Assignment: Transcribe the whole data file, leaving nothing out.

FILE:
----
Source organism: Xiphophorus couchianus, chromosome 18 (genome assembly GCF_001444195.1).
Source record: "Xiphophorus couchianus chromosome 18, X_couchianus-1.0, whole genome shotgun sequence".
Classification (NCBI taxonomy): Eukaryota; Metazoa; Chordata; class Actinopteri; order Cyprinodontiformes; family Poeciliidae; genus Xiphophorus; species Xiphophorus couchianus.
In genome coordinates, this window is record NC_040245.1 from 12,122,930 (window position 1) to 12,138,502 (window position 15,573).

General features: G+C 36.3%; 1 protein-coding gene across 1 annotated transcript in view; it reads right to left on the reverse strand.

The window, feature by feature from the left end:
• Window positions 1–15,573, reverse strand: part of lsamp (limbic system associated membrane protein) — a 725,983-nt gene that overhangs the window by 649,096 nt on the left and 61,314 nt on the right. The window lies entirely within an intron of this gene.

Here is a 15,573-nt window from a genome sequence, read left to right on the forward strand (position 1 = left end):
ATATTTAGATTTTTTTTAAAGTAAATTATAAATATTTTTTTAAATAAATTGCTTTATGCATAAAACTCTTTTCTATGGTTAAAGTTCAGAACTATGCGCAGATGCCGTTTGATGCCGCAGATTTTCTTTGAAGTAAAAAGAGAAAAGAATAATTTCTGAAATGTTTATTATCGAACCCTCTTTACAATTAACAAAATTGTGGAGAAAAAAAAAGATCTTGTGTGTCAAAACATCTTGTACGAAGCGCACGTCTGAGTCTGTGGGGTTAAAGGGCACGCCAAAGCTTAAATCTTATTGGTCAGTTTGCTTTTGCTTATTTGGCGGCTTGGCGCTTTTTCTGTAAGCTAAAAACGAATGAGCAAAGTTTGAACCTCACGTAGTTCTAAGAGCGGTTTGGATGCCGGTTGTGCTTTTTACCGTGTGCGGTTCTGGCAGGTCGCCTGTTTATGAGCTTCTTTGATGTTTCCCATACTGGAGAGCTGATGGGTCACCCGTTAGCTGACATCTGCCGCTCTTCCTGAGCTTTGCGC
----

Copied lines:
Source organism: Xiphophorus couchianus, chromosome 18 (genome assembly GCF_001444195.1).
Source record: "Xiphophorus couchianus chromosome 18, X_couchianus-1.0, whole genome shotgun sequence".
Classification (NCBI taxonomy): Eukaryota; Metazoa; Chordata; class Actinopteri; order Cyprinodontiformes; family Poeciliidae; genus Xiphophorus; species Xiphophorus couchianus.
In genome coordinates, this window is record NC_040245.1 from 12,122,930 (window position 1) to 12,138,502 (window position 15,573).

General features: G+C 36.3%; 1 protein-coding gene across 1 annotated transcript in view; it reads right to left on the reverse strand.

The window, feature by feature from the left end:
• Window positions 1–15,573, reverse strand: part of lsamp (limbic system associated membrane protein) — a 725,983-nt gene that overhangs the window by 649,096 nt on the left and 61,314 nt on the right. The window lies entirely within an intron of this gene.

Here is a 15,573-nt window from a genome sequence, read left to right on the forward strand (position 1 = left end):
ATATTTAGATTTTTTTTAAAGTAAATTATAAATATTTTTTTAAATAAATTGCTTTATGCATAAAACTCTTTTCTATGGTTAAAGTTCAGAACTATGCGCAGATGCCGTTTGATGCCGCAGATTTTCTTTGAAGTAAAAAGAGAAAAGAATAATTTCTGAAATGTTTATTATCGAACCCTCTTTACAATTAACAAAATTGTGGAGAAAAAAAAAGATCTTGTGTGTCAAAACATCTTGTACGAAGCGCACGTCTGAGTCTGTGGGGTTAAAGGGCACGCCAAAGCTTAAATCTTATTGGTCAGTTTGCTTTTGCTTATTTGGCGGCTTGGCGCTTTTTCTGTAAGCTAAAAACGAATGAGCAAAGTTTGAACCTCACGTAGTTCTAAGAGCGGTTTGGATGCCGGTTGTGCTTTTTACCGTGTGCGGTTCTGGCAGGTCGCCTGTTTATGAGCTTCTTTGATGTTTCCCATACTGGAGAGCTGATGGGTCACCCGTTAGCTGACATCTGCCGCTCTTCCTGAGCTTTGCGC